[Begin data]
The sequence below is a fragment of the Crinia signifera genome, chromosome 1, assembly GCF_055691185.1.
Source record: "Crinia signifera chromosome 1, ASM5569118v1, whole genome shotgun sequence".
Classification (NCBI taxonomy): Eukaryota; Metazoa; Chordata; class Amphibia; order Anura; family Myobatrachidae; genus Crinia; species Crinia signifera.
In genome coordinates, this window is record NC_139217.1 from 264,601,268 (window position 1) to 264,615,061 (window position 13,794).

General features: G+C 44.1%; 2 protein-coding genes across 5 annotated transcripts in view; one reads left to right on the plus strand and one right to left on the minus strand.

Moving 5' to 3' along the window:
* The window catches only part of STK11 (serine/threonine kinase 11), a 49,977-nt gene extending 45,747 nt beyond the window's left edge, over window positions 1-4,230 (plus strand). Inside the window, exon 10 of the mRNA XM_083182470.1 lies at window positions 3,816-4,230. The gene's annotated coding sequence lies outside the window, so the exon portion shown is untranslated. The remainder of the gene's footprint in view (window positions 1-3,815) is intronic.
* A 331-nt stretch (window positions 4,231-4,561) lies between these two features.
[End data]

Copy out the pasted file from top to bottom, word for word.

The sequence below is a fragment of the Crinia signifera genome, chromosome 1, assembly GCF_055691185.1.
Source record: "Crinia signifera chromosome 1, ASM5569118v1, whole genome shotgun sequence".
Classification (NCBI taxonomy): Eukaryota; Metazoa; Chordata; class Amphibia; order Anura; family Myobatrachidae; genus Crinia; species Crinia signifera.
In genome coordinates, this window is record NC_139217.1 from 264,601,268 (window position 1) to 264,615,061 (window position 13,794).

General features: G+C 44.1%; 2 protein-coding genes across 5 annotated transcripts in view; one reads left to right on the plus strand and one right to left on the minus strand.

Moving 5' to 3' along the window:
* The window catches only part of STK11 (serine/threonine kinase 11), a 49,977-nt gene extending 45,747 nt beyond the window's left edge, over window positions 1-4,230 (plus strand). Inside the window, exon 10 of the mRNA XM_083182470.1 lies at window positions 3,816-4,230. The gene's annotated coding sequence lies outside the window, so the exon portion shown is untranslated. The remainder of the gene's footprint in view (window positions 1-3,815) is intronic.
* A 331-nt stretch (window positions 4,231-4,561) lies between these two features.